Ivan Harmon: ‘That’s a lot of sausage’

Sandra ClarkLet's Talk

Sheriff Tom Spangler has no plans to abolish the Inmate Industries division that provides no-cost labor for nonprofits in Knox County. That’s despite his action this week to terminate the director, the assistant director and a mechanic.


“Rest assured the program is NOT going away. I will be having someone else taking over those duties as soon as we start letting the crews work,” Spangler emailed in response to a question. Inmate Industries has been suspended during the Covid pandemic.

Terminated were Ivan Harmon, Scott Moore and Larry Hurst. Harmon and Moore are friends who served together on Knox County Commission. Additionally, Harmon served on the school board and city council at various times.

(Disclosure: Inmate Industries has provided labor for community projects that I’ve been involved with, such as clearing the land for the disc golf course at Powell Station Park. Inmates also did the initial clearing of Beaver Creek for the summer flotilla.)

So, the sheriff’s office has conducted an internal investigation since October that resulted in this week’s firings. Spangler told WBIR-TV that additional firings may be ahead. “We are awaiting the Tennessee Comptroller’s report. However, with the overwhelming number of General Order violations and one or more TCA code violations, I could not in good conscious allow these individuals to remain employed by the Knox County Sheriff’s Office.” WBIR’s story is here.

When you’ve got a few minutes, read the full 223-page investigation report here.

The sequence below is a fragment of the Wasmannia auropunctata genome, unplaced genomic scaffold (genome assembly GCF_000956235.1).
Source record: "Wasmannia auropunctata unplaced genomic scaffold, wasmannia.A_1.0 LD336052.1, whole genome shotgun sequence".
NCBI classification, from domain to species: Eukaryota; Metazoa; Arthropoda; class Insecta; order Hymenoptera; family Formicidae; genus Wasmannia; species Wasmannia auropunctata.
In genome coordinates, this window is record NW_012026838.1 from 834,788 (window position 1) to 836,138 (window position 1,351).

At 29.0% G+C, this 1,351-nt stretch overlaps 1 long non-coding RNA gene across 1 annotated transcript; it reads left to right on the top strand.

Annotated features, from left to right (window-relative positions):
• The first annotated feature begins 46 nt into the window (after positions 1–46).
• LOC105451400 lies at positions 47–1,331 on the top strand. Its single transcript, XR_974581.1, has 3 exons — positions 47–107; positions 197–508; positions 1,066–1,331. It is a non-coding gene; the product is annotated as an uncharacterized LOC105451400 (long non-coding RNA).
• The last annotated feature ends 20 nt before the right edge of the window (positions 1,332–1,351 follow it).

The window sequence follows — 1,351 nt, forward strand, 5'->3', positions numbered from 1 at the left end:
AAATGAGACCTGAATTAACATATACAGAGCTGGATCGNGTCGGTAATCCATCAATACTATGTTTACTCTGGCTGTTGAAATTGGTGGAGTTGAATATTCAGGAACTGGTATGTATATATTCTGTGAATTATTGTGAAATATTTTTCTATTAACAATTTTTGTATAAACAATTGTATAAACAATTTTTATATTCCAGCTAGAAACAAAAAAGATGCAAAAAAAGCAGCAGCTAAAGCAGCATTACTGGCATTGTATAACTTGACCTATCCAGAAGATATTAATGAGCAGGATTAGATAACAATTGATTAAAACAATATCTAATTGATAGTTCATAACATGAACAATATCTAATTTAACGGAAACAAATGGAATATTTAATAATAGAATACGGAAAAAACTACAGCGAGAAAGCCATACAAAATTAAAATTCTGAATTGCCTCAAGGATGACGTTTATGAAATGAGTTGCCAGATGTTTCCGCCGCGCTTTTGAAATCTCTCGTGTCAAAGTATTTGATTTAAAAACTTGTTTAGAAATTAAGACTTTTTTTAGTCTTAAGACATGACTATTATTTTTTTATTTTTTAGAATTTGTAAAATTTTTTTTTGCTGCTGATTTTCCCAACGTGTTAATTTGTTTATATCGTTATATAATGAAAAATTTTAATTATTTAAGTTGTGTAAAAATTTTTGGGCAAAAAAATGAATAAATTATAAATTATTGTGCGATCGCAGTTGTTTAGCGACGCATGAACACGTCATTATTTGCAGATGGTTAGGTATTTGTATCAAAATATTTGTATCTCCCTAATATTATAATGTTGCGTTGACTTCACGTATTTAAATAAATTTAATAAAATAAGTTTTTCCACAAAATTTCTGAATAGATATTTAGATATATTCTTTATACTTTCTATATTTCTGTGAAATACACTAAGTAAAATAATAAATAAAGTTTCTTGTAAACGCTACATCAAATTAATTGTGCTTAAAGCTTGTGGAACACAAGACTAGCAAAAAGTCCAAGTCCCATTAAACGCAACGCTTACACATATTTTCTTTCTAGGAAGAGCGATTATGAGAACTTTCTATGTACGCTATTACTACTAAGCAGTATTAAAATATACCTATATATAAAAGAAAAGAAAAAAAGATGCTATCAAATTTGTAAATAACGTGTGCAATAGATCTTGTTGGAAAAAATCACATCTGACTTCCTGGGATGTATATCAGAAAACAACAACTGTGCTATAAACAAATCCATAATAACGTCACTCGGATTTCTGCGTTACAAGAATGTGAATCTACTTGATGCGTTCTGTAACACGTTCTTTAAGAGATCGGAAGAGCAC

Over on Page 32, Harmon talks about some pigs that were raised near the greenhouses at the detention center property. Who knew?

Interviewer: “Who decided when it was time to slaughter the pigs?”

Harmon: “Sheriff Jones.” … “They mostly put it in sausage. We’d have 400 to 500 pounds of sausage.”

Interviewer: “That’s a lot of sausage.”

Harmon: “Two freezers full. … He (then-Sheriff Jimmy “JJ” Jones) would give it to different people, like county commissioners. He’d give them 10 to 12 pounds. … I think maybe some of the judges got some. I’m speculating.”

Harmon went on to clarify: “The sheriff paid for all the feed for them pigs. He raised them; I mean we (Inmate Industries) took care of them.”

Harmon relates how he and Moore would dash over on their lunch hour to cut the lawn for former Detective John Maples.

And Page 33 moves to a guy named Pete who cut trees.

The report finds no accounting of funds for salvage pallets (about $1 each) and scrap metal (from fences the inmates tore down.) Harmon said it wasn’t much money, he only did what people who preceded him had done, and the cash was used for inmate cookouts and the occasional pizza.

This video by Charles Denney shows Powell Station Park before it was cleared by Inmate Industries and developed into a wooded disc golf course.

Sandra Clark is editor/CEO of Knox TN Today.

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